“Those who die too young are the losers. The big winners are the geographic areas where people enjoy a long-lived, healthy and comfortable retirement.”

Tom Blenkinsop, the Middlesbrough South and East Cleveland MP, said:

“This is yet another clear sign that this Government is consciously and deliberately redistributing funds from our area to Tory political priorities in the south of the country.”

The Northern Echo:

The issue of CCG funding has also drawn criticism from local Conservative MPs, including Vale of York’s Julian Sturdy who told ministers of a “postcode lottery” in a debate last week, saying: “Why does Vale of York CCG, in particular, receive such a poor allocation?

 The analysis, by the Health Service Journal (HSJ), found the biggest increases had gone to clinical commissioning groups (CCGs) in areas with Conservative and, to a lesser extent, Liberal Democrat MPs.

There are 53 CCGs receiving rises of between three and four per cent – covering areas where no fewer than 85 per cent of MPs are from the two Coalition parties.

Furthermore, some – unnamed – CCGs have been forced to revise their plans from April because they are now receiving less money than expected, the HSJ said.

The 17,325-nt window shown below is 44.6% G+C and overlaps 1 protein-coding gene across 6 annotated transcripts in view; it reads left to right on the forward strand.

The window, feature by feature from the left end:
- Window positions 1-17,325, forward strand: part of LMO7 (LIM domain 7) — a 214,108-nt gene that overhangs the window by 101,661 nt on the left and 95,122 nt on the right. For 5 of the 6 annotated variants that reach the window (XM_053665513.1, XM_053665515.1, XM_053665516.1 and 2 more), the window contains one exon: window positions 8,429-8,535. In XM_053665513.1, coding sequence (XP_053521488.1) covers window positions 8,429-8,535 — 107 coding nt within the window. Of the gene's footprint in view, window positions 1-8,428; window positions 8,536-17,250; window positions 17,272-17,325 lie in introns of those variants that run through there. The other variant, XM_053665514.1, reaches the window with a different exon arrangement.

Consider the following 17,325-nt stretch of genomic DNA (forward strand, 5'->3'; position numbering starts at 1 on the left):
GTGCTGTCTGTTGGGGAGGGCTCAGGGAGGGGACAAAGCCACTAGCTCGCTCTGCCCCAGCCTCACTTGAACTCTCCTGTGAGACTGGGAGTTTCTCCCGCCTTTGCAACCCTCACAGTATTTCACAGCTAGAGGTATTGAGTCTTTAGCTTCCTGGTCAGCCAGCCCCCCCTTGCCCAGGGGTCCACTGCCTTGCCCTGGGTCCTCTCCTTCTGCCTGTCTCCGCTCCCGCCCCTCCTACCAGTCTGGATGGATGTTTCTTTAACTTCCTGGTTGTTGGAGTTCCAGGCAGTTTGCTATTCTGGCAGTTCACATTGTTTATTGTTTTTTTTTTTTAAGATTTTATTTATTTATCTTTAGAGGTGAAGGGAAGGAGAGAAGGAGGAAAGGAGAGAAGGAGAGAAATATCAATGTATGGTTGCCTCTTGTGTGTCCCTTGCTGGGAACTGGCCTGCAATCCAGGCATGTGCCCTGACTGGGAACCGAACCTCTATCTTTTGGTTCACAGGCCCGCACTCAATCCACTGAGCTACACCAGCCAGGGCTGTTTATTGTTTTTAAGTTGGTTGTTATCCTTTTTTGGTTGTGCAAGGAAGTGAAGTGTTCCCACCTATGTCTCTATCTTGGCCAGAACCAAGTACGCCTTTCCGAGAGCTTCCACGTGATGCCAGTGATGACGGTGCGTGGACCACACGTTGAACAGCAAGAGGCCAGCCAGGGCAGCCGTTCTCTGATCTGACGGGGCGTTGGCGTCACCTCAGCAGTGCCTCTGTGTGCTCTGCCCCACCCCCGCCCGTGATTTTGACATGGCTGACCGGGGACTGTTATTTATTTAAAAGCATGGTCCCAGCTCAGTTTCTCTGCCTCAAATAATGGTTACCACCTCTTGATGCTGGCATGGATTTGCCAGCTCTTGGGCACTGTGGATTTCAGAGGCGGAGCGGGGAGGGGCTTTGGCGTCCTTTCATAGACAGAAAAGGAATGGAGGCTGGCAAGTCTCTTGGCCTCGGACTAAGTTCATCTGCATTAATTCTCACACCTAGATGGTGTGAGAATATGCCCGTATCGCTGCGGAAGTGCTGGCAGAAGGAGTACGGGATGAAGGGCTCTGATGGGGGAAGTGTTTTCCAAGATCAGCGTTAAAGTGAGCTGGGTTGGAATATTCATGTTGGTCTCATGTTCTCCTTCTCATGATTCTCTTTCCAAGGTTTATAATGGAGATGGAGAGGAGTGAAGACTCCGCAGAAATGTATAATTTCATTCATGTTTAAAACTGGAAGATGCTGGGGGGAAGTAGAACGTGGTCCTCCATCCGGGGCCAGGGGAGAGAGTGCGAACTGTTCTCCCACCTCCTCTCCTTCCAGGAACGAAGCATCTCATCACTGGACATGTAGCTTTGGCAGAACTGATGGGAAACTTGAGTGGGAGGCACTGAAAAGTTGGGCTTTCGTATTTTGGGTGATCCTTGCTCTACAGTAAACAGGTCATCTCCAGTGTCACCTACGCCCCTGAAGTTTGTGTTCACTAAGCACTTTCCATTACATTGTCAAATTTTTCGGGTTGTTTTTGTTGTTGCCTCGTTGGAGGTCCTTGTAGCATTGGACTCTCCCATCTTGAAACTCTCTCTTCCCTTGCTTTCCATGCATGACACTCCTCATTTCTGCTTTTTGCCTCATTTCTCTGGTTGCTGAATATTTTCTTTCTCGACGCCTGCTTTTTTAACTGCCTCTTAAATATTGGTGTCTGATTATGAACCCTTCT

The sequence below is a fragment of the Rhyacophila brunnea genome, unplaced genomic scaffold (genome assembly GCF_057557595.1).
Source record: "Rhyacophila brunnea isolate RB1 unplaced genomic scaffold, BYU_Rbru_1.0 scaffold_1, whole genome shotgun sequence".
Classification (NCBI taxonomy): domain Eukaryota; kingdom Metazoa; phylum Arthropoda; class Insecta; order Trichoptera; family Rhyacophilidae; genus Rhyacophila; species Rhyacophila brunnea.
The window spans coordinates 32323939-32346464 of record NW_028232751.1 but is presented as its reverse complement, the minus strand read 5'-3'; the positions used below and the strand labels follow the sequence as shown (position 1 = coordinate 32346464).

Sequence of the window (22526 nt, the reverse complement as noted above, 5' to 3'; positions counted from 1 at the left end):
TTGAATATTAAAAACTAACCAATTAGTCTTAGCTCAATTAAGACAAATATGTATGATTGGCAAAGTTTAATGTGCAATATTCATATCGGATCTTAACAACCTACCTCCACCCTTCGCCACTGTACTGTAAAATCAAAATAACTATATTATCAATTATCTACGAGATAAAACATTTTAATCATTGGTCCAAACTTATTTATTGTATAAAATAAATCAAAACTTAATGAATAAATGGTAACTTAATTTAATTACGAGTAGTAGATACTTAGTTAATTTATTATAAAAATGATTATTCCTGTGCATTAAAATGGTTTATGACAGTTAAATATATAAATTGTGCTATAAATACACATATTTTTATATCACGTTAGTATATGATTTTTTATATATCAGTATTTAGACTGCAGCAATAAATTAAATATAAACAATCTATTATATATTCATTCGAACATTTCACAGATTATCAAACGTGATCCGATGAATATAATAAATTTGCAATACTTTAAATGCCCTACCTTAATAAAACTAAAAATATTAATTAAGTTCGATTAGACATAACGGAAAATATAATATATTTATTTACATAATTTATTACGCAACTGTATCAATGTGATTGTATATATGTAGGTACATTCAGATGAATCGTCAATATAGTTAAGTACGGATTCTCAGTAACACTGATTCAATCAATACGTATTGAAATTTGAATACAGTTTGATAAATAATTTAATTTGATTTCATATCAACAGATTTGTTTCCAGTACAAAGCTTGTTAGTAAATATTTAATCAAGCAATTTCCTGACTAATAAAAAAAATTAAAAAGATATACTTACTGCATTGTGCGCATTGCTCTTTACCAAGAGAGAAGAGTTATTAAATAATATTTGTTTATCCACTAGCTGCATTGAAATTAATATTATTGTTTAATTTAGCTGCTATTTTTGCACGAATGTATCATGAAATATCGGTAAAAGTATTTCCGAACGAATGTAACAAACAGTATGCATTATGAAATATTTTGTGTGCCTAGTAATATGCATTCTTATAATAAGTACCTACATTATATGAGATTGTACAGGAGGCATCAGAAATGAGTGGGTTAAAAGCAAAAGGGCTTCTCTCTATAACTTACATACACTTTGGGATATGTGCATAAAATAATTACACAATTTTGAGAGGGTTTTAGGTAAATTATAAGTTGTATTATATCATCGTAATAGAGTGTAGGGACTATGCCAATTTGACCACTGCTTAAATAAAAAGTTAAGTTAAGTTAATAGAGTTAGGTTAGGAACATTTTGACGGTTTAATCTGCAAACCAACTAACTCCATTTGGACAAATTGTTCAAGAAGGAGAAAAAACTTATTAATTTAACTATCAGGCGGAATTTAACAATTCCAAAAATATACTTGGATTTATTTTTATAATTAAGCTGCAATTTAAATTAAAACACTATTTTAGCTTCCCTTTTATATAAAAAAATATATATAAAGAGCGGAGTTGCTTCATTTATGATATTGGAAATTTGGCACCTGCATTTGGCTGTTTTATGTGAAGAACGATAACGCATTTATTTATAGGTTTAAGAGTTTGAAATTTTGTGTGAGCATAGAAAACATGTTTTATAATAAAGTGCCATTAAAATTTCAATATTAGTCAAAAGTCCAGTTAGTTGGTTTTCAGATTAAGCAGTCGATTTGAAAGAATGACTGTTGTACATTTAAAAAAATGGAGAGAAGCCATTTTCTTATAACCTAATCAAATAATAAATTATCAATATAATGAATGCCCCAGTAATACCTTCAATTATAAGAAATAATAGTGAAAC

The allocations – slipped out by NHS England late on the Friday before Christmas – divide up the £1.1bn of the £2bn which has been given to CCGs, which ‘buy’ treatments.

Announcing the £2bn injection in November, amid growing talk of an NHS “crisis”, George Osborne said it would “support the day-to-day work of our incredible nurses and doctors”.

But 11 of the 14 CCGs in this region will receive just 0.24 per cent extra, worth just £400,000 to Darlington, for example – and none will get more than 1.99 per cent.

Ten CCGs are gaining 3.7 per cent or more, including in Windsor, Ascot and Maidenhead, Bedfordshire, Bromley, in Kent, and in Slough.

The list is topped by East Staffordshire, which gets a 4.28 per cent increase – an extra £5.8m, for 2015-16.

The row has echoes of the controversy in both 2012 and 2013, when NHS England first attempted a big shift in spending from poorer areas to those with more pensioners.

It was forced to back down after protests that the “fair shares formula” would slash up to £170m of funding from CCGs in the North-East and North Yorkshire

This time, every area is receiving a rise of at least 1.7 per cent from April, but half the extra £1.1bn will go to just 54 of the 211 CCGs.

Announcing its decision, NHS England said:

“Every CCG will get real terms budget increase.

“More of the extra funding for local health services is being used to more rapidly increase NHS budgets for those parts of the country with the greatest health needs, where the population is growing rapidly, and where services are under greatest pressure.”

NHS England is independent of the Department of Health, which means its spending decisions are no longer announced to parliament, nor scrutinised by MPs.

Source –  Northern Echo, 13 Jan 2015